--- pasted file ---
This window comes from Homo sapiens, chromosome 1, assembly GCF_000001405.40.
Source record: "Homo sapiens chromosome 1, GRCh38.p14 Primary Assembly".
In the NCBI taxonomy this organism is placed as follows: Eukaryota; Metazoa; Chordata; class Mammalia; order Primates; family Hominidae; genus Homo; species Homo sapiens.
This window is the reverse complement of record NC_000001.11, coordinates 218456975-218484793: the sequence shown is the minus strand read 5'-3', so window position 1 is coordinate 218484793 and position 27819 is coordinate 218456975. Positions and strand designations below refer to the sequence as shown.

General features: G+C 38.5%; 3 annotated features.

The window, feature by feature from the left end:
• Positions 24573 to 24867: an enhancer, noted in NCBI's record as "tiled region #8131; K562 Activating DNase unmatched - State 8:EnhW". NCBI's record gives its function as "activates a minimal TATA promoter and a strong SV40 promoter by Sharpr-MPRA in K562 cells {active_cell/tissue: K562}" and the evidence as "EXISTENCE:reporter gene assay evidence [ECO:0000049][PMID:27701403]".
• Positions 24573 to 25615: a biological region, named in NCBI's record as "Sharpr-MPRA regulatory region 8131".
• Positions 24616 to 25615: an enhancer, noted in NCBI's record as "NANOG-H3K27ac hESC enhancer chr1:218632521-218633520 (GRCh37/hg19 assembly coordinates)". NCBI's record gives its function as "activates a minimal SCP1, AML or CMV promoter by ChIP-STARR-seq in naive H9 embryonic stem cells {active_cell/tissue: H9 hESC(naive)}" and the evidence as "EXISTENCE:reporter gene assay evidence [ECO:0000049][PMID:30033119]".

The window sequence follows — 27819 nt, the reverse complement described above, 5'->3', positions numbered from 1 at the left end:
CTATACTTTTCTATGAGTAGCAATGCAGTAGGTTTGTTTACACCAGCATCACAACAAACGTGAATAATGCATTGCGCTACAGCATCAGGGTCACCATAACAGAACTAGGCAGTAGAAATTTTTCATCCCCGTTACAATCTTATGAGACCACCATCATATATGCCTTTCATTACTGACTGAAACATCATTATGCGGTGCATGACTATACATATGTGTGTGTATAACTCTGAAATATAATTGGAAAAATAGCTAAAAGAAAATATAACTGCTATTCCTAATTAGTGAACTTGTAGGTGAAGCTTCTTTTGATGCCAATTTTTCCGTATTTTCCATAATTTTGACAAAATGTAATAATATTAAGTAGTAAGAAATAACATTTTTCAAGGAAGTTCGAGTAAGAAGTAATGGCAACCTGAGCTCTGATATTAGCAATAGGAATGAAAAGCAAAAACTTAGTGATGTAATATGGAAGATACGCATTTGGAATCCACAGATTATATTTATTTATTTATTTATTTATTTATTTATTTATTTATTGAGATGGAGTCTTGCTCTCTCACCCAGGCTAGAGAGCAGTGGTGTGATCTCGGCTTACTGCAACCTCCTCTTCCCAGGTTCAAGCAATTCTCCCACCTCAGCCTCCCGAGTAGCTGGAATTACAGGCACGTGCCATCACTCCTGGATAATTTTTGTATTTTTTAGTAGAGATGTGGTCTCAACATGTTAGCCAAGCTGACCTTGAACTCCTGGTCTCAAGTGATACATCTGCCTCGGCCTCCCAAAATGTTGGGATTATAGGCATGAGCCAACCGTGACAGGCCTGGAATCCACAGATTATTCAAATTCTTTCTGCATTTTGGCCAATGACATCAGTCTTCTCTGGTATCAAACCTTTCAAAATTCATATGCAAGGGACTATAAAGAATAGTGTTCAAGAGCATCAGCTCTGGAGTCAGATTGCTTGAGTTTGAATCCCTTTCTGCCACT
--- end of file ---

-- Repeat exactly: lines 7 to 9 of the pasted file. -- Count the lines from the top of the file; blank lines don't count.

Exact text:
• Positions 24573 to 24867: an enhancer, noted in NCBI's record as "tiled region #8131; K562 Activating DNase unmatched - State 8:EnhW". NCBI's record gives its function as "activates a minimal TATA promoter and a strong SV40 promoter by Sharpr-MPRA in K562 cells {active_cell/tissue: K562}" and the evidence as "EXISTENCE:reporter gene assay evidence [ECO:0000049][PMID:27701403]".
• Positions 24573 to 25615: a biological region, named in NCBI's record as "Sharpr-MPRA regulatory region 8131".
• Positions 24616 to 25615: an enhancer, noted in NCBI's record as "NANOG-H3K27ac hESC enhancer chr1:218632521-218633520 (GRCh37/hg19 assembly coordinates)". NCBI's record gives its function as "activates a minimal SCP1, AML or CMV promoter by ChIP-STARR-seq in naive H9 embryonic stem cells {active_cell/tissue: H9 hESC(naive)}" and the evidence as "EXISTENCE:reporter gene assay evidence [ECO:0000049][PMID:30033119]".